How Good do we Have to Be?
While my family endeavors to single-handedly revive the economy this holiday season with frivolous gifts, and while we attempt to meet our charitable goals for the calendar year, a question keeps entering my mind: how good do we have to be? Can we spend money on unnecessary items knowing that it could instead improve or even save another’s life? Should we in effect take a vow of poverty, agreeing to forgo any of our own pleasures while others are in need? If not, where do we draw the line? How much should we devote to helping others while we pursue our own security and interests?
I suspect that a couple of hundred years ago giving was easy. Living in the relative isolation of a small farming town in Europe, a charitable person would probably have given to their church or synagogue, nearby families enduring hardship, and the local beggar. They you’d have it. You’d be good to go.
Nowadays, when the woes of the entire world make headlines daily, it’s impossible to confine your giving to local needs without wondering about the atrocities occurring half a world away. There is always more to do. In 1800, a tsunami in Japan would hardly have been a concern for a person living in America. Today, it’s another tug on our consciences.
Or at least some of our consciences. A woman I met in 1995 said to me once, “Charity starts at home.” The problem is, for many people, that’s exactly where charity ends.
A recent article in the Sacramento Bee discussed charitable giving and highlighted the One Percent Foundation, an organization whose members give one percent of their annual income on-line and vote for a cause quarterly to donate to. They attract young adults primarily – those still in school or still paying off student loans and getting their career paths set – and while it’s a nice start to be sure, one would hope that it instills a habit of lifelong giving that grows as incomes rise, because one percent hardly seems enough.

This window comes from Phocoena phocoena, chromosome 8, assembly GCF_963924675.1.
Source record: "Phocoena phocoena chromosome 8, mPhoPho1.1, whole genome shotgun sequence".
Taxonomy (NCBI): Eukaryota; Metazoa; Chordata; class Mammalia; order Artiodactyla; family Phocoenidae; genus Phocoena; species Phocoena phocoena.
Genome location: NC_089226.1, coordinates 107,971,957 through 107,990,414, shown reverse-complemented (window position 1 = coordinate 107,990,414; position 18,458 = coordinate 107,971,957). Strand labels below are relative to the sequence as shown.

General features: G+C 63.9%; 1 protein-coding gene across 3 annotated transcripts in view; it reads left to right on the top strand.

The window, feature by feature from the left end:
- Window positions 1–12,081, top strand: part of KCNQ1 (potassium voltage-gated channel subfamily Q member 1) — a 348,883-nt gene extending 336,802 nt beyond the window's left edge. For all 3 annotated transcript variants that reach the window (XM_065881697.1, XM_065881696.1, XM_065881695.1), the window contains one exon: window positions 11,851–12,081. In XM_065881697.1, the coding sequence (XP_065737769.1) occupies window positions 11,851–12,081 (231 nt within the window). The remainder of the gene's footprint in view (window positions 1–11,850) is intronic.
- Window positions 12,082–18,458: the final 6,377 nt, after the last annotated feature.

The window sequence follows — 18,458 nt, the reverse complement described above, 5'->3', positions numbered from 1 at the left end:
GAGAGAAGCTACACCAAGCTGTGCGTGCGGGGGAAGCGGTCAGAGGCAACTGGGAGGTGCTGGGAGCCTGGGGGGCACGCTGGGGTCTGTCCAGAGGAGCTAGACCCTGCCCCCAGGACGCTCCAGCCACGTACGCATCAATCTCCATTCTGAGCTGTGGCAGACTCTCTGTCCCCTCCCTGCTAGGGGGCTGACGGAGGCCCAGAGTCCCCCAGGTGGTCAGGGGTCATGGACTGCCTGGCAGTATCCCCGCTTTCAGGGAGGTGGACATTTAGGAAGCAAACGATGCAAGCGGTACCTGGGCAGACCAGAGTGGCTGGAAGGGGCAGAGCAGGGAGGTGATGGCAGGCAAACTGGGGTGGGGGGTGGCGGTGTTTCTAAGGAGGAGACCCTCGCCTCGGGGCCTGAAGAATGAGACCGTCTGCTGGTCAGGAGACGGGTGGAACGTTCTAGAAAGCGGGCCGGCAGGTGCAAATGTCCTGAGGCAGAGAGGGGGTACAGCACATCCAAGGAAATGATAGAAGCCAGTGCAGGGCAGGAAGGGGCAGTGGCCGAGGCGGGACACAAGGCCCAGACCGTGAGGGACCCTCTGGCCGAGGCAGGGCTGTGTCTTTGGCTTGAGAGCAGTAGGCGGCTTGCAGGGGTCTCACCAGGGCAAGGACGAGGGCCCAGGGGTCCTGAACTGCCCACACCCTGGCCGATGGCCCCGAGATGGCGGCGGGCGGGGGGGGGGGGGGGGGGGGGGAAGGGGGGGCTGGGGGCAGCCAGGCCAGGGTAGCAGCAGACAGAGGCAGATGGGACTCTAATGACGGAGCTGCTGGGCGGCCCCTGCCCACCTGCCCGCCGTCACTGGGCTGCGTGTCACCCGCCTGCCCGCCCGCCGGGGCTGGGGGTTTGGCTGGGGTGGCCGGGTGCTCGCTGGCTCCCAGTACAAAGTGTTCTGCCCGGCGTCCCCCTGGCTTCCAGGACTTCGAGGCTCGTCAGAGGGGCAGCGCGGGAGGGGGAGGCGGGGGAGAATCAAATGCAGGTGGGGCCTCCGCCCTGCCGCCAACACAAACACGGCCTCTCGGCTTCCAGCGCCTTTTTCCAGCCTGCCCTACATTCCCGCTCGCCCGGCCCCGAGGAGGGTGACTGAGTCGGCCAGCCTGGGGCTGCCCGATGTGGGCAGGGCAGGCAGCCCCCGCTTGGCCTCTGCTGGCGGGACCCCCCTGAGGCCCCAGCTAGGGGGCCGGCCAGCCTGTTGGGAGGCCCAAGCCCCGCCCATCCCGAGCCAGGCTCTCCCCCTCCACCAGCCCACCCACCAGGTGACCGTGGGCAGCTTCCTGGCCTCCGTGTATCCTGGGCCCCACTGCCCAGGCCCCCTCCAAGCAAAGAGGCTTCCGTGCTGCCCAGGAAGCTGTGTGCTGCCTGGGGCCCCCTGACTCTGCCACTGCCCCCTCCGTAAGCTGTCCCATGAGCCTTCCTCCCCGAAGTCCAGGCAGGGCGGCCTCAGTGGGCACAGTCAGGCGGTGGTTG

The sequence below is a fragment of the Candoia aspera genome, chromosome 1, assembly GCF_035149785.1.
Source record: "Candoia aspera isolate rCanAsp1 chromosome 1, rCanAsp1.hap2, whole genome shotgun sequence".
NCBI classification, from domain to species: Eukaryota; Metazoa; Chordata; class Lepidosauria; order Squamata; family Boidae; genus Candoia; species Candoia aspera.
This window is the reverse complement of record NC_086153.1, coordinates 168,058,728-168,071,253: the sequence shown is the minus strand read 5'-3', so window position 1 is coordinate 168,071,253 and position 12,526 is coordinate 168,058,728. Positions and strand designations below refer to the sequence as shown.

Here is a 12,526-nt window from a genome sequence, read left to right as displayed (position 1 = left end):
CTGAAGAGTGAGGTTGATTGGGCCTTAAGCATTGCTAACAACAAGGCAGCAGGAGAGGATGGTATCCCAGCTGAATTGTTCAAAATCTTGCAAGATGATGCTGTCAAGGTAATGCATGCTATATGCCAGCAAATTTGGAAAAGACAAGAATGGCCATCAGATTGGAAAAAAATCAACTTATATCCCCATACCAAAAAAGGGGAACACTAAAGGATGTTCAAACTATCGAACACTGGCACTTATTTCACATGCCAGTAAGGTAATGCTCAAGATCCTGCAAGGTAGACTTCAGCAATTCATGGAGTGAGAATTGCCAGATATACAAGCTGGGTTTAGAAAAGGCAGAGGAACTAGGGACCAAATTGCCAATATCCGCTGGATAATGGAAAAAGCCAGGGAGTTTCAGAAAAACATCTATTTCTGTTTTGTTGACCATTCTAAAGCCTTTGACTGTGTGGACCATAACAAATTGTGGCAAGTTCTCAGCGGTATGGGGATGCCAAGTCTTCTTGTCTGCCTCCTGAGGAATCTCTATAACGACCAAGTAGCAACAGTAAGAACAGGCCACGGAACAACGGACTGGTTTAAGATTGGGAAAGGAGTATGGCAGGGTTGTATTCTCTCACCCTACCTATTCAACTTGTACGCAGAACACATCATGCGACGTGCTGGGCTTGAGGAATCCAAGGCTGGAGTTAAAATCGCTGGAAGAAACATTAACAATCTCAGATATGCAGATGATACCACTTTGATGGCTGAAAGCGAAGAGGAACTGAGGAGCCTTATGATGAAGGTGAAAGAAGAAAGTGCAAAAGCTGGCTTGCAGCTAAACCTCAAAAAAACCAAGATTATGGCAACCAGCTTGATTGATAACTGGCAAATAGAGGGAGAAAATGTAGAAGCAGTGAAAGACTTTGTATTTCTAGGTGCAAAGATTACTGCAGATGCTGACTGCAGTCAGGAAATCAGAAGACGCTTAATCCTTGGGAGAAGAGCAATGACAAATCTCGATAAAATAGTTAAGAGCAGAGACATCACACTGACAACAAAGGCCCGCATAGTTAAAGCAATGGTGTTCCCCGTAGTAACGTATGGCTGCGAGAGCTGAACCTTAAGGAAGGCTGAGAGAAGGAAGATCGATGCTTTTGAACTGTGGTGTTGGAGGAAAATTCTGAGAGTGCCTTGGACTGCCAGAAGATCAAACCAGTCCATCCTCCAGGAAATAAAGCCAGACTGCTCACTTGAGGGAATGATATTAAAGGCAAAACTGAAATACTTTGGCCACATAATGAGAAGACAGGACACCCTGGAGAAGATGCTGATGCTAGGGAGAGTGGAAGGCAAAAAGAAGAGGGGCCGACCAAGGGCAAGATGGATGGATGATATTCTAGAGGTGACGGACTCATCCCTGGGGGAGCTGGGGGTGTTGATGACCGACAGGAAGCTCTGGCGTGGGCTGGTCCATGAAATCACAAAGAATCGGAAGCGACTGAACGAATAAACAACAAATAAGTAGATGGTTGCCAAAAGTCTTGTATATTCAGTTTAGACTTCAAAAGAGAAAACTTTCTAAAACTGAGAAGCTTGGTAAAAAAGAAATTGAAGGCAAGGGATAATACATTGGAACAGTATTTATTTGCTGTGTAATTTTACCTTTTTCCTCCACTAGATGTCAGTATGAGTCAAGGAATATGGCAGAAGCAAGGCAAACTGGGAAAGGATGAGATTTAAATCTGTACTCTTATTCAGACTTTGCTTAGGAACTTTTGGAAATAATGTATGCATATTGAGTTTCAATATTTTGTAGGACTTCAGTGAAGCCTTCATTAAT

Mitt Romney’s run for the White House this year highlighted the Mormon Church’s practice of tithing, whereby 10% of one’s income is devoted to the church. This is similar to the tithing Jews set into law in the Torah, but after the Temple was destroyed, Jewish tithing was amended to giving at least 10 percent of net earnings to helping those in need. This is somewhat ironic, since in fifteen years of attending Shabbat services, I've rarely heard that tithing is a goal Jews should be aspiring to. By contrast, the Presbyterian church where I’ve played piano for the last year has already devoted a sermon on tithing and how we are not doing nearly enough to help those in need.
Then there are the mega-wealthy – Bill Gates, Warren Buffet, and the like – who’ve committed to The Giving Pledge, a promise for billionaires to give at least 50 percent of their wealth to charity in their lifetime or after. Nice, I suppose, but not nearly as charitable as my 10 year-old son would be in similar circumstances. I was overcome with pride last summer when he concluded that if we won the lottery, we should keep about ten percent and give the rest away. I couldn’t agree more.
But we are not lottery winners. We are people living comfortably but who have a mortgage, three college educations and a retirement to consider. And we like to have fun. Did we really need to buy five tickets to see “War Horse” in Chicago? After all, if we’d instead donated that money to Feed My Starving Children, we could have fed a meal to 2045 people. How can three hours of entertainment be justified?
This isn’t a no-brainer, but being human has always encompassed so much more than giving. Education. Art. Beauty. Creating. Athletics. Family. Friendships. Community. Should we really forego great architecture and resort to concrete structures because there are people in need? Should we stop commissioning sculptures, painting and symphonies? Are movies and sports luxuries we should no longer succumb to?
It’s comforting to know that smarter minds than ours have struggled over the years with these questions. For my money, the most reasonable conclusion comes from the Babylonian Talmud. It states: “One who wishes to donate generously should not give more than a fifth of his income, lest he himself come to be in need of charity.” This might not cover the billionaires of today, but it could be a good guideline for the rest of us: try to contribute ten percent of one’s net earnings, and, if possible, up to another ten percent.
Either way, how good do we have to be? Probably a whole lot better than we’ve been.